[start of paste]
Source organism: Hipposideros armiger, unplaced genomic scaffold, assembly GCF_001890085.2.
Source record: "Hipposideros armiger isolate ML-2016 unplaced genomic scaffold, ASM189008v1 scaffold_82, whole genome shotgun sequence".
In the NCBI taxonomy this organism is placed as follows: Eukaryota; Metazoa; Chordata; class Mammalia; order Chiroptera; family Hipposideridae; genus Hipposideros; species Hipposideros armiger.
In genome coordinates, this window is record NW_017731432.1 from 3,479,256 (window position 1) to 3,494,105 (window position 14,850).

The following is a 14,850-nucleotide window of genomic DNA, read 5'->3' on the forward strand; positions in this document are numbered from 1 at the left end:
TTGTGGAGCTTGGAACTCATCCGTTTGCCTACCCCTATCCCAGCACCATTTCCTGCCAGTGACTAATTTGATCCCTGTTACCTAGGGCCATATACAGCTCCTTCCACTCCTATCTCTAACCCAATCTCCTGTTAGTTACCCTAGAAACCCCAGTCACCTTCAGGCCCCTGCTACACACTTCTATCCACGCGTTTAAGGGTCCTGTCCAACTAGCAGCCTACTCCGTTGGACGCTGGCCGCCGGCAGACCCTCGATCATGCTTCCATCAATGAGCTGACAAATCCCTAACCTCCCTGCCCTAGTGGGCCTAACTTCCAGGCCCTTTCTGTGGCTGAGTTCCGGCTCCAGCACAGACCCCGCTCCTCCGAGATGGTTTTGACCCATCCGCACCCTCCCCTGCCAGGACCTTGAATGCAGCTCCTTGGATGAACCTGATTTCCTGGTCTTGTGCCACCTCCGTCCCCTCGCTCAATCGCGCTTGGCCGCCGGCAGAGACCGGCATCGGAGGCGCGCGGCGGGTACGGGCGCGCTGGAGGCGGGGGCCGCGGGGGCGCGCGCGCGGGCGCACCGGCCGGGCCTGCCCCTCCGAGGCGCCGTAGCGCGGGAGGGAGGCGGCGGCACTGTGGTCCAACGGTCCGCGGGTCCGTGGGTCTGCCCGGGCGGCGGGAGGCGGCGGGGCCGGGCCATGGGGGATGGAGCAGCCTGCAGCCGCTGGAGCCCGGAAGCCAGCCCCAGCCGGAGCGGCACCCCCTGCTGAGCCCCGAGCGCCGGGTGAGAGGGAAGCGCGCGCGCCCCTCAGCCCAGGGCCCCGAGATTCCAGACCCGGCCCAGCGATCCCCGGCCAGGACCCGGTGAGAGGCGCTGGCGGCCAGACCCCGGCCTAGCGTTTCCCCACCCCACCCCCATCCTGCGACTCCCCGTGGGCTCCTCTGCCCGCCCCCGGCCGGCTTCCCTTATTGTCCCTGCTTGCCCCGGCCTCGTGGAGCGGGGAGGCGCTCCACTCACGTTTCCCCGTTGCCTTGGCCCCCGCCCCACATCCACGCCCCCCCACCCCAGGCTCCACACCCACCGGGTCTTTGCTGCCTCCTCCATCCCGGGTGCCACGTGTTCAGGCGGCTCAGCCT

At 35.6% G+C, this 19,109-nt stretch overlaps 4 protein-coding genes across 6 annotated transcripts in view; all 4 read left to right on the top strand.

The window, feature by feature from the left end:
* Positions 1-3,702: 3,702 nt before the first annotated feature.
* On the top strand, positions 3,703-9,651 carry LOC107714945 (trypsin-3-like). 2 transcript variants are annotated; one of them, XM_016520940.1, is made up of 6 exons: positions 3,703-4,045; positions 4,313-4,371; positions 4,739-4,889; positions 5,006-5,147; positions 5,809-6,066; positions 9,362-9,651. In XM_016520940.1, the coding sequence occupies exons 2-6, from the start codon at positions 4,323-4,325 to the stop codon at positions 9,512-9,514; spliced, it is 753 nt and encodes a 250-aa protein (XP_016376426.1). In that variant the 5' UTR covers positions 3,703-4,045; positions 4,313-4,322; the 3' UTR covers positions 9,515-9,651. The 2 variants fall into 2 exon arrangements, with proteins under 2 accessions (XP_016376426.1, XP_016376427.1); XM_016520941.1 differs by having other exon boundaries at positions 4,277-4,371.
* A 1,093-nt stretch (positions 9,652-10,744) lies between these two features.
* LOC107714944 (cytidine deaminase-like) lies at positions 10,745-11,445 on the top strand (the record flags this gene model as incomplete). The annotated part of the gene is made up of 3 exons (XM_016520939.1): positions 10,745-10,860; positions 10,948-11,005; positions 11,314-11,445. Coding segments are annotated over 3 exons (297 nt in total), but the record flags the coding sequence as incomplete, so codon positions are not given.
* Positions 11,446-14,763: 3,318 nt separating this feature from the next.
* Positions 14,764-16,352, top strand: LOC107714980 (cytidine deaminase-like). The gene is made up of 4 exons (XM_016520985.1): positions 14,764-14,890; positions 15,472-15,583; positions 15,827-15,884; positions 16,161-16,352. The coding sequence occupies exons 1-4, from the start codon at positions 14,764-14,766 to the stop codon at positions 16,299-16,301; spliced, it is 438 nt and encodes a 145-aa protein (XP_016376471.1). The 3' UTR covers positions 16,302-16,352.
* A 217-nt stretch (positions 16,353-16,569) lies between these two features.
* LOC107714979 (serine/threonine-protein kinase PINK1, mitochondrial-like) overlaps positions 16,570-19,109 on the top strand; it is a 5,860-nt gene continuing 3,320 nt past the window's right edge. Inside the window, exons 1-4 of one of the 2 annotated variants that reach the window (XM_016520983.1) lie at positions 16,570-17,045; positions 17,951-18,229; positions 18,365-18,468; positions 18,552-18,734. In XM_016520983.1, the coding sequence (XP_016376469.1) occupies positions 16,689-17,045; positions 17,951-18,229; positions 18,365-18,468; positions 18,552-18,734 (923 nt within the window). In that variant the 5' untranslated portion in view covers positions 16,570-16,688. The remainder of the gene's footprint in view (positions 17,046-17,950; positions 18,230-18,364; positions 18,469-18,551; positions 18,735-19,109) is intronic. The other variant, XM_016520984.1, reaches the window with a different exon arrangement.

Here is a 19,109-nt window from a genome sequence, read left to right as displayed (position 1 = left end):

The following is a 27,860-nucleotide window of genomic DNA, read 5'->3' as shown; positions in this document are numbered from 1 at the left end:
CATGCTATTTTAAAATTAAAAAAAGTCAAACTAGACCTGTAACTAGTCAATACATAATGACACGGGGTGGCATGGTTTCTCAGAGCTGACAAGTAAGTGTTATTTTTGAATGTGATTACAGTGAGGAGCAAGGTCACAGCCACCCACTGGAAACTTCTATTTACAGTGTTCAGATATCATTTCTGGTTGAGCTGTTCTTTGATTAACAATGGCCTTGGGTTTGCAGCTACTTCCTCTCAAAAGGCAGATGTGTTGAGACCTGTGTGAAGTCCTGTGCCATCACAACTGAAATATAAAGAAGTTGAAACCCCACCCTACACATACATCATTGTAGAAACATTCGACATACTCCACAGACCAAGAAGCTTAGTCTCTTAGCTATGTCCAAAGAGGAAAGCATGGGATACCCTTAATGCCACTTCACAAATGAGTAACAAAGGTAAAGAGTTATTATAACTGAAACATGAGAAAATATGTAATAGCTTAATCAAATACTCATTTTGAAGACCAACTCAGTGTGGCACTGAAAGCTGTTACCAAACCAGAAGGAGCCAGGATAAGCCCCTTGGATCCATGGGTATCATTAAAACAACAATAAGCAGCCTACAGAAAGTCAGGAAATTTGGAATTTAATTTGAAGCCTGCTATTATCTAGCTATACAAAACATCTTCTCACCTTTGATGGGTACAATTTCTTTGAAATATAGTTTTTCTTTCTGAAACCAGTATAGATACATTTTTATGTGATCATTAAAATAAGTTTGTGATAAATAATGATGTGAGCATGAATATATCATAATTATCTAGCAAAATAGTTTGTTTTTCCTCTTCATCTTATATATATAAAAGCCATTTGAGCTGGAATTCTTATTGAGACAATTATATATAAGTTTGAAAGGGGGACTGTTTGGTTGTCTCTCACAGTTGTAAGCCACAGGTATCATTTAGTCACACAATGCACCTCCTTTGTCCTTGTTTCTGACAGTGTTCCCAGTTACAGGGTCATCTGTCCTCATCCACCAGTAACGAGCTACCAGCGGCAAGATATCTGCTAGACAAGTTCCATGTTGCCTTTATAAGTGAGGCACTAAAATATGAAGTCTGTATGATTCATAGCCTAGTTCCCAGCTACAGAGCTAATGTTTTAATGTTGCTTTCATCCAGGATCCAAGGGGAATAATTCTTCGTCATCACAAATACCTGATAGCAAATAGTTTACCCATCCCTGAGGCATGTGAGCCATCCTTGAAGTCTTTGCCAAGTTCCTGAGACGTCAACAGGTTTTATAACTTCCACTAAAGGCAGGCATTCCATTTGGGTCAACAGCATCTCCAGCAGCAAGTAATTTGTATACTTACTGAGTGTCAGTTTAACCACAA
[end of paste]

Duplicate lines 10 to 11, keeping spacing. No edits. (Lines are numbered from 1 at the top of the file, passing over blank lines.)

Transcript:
* On the top strand, positions 3,703-9,651 carry LOC107714945 (trypsin-3-like). 2 transcript variants are annotated; one of them, XM_016520940.1, is made up of 6 exons: positions 3,703-4,045; positions 4,313-4,371; positions 4,739-4,889; positions 5,006-5,147; positions 5,809-6,066; positions 9,362-9,651. In XM_016520940.1, the coding sequence occupies exons 2-6, from the start codon at positions 4,323-4,325 to the stop codon at positions 9,512-9,514; spliced, it is 753 nt and encodes a 250-aa protein (XP_016376426.1). In that variant the 5' UTR covers positions 3,703-4,045; positions 4,313-4,322; the 3' UTR covers positions 9,515-9,651. The 2 variants fall into 2 exon arrangements, with proteins under 2 accessions (XP_016376426.1, XP_016376427.1); XM_016520941.1 differs by having other exon boundaries at positions 4,277-4,371.
* A 1,093-nt stretch (positions 9,652-10,744) lies between these two features.